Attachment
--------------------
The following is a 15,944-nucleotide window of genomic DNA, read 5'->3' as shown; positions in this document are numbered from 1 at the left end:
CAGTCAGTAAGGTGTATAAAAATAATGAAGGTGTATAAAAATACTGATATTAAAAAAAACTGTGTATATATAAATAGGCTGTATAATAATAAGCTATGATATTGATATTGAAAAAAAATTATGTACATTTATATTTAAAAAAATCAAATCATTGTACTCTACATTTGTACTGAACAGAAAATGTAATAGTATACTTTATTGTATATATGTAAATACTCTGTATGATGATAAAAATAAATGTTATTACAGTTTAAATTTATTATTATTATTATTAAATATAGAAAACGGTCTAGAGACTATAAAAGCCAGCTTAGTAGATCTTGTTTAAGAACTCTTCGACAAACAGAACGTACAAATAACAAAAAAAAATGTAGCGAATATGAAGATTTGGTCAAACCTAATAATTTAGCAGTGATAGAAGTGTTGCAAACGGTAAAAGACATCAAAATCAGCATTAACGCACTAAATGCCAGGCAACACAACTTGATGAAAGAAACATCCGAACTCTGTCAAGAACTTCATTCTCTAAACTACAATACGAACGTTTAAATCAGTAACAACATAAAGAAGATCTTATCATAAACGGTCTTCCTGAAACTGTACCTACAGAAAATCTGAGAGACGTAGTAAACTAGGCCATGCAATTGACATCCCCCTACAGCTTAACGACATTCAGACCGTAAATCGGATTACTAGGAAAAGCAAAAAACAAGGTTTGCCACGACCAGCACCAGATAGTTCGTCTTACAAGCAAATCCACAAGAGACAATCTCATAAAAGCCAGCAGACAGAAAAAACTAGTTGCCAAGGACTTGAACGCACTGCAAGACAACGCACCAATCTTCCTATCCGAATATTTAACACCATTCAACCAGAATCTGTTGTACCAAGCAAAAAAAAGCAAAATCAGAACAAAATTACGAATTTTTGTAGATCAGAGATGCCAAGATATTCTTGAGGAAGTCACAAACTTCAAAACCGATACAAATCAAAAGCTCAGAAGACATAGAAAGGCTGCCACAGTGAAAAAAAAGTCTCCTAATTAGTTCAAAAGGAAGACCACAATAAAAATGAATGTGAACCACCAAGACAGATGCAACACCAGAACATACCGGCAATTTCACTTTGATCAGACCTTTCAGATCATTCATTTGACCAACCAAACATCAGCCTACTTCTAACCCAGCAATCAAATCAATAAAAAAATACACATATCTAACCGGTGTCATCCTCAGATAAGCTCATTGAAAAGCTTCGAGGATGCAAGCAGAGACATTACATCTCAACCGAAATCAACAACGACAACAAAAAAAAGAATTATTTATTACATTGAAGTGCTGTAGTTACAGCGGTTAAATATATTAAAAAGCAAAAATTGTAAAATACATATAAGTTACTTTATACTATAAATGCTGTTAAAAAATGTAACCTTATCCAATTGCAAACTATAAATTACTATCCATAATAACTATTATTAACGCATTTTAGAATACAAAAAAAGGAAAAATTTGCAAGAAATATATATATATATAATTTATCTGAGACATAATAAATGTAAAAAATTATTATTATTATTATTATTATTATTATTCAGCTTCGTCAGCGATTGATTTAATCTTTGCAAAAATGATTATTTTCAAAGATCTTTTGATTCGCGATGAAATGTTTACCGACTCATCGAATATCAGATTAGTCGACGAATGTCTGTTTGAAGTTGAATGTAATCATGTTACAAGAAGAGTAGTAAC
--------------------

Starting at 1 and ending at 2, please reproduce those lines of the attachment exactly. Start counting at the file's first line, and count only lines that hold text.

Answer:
The following is a 15,944-nucleotide window of genomic DNA, read 5'->3' as shown; positions in this document are numbered from 1 at the left end:
CAGTCAGTAAGGTGTATAAAAATAATGAAGGTGTATAAAAATACTGATATTAAAAAAAACTGTGTATATATAAATAGGCTGTATAATAATAAGCTATGATATTGATATTGAAAAAAAATTATGTACATTTATATTTAAAAAAATCAAATCATTGTACTCTACATTTGTACTGAACAGAAAATGTAATAGTATACTTTATTGTATATATGTAAATACTCTGTATGATGATAAAAATAAATGTTATTACAGTTTAAATTTATTATTATTATTATTAAATATAGAAAACGGTCTAGAGACTATAAAAGCCAGCTTAGTAGATCTTGTTTAAGAACTCTTCGACAAACAGAACGTACAAATAACAAAAAAAAATGTAGCGAATATGAAGATTTGGTCAAACCTAATAATTTAGCAGTGATAGAAGTGTTGCAAACGGTAAAAGACATCAAAATCAGCATTAACGCACTAAATGCCAGGCAACACAACTTGATGAAAGAAACATCCGAACTCTGTCAAGAACTTCATTCTCTAAACTACAATACGAACGTTTAAATCAGTAACAACATAAAGAAGATCTTATCATAAACGGTCTTCCTGAAACTGTACCTACAGAAAATCTGAGAGACGTAGTAAACTAGGCCATGCAATTGACATCCCCCTACAGCTTAACGACATTCAGACCGTAAATCGGATTACTAGGAAAAGCAAAAAACAAGGTTTGCCACGACCAGCACCAGATAGTTCGTCTTACAAGCAAATCCACAAGAGACAATCTCATAAAAGCCAGCAGACAGAAAAAACTAGTTGCCAAGGACTTGAACGCACTGCAAGACAACGCACCAATCTTCCTATCCGAATATTTAACACCATTCAACCAGAATCTGTTGTACCAAGCAAAAAAAAGCAAAATCAGAACAAAATTACGAATTTTTGTAGATCAGAGATGCCAAGATATTCTTGAGGAAGTCACAAACTTCAAAACCGATACAAATCAAAAGCTCAGAAGACATAGAAAGGCTGCCACAGTGAAAAAAAAGTCTCCTAATTAGTTCAAAAGGAAGACCACAATAAAAATGAATGTGAACCACCAAGACAGATGCAACACCAGAACATACCGGCAATTTCACTTTGATCAGACCTTTCAGATCATTCATTTGACCAACCAAACATCAGCCTACTTCTAACCCAGCAATCAAATCAATAAAAAAATACACATATCTAACCGGTGTCATCCTCAGATAAGCTCATTGAAAAGCTTCGAGGATGCAAGCAGAGACATTACATCTCAACCGAAATCAACAACGACAACAAAAAAAAGAATTATTTATTACATTGAAGTGCTGTAGTTACAGCGGTTAAATATATTAAAAAGCAAAAATTGTAAAATACATATAAGTTACTTTATACTATAAATGCTGTTAAAAAATGTAACCTTATCCAATTGCAAACTATAAATTACTATCCATAATAACTATTATTAACGCATTTTAGAATACAAAAAAAGGAAAAATTTGCAAGAAATATATATATATATAATTTATCTGAGACATAATAAATGTAAAAAATTATTATTATTATTATTATTATTATTATTCAGCTTCGTCAGCGATTGATTTAATCTTTGCAAAAATGATTATTTTCAAAGATCTTTTGATTCGCGATGAAATGTTTACCGACTCATCGAATATCAGATTAGTCGACGAATGTCTGTTTGAAGTTGAATGTAATCATGTTACAAGAAGAGTAGTAAC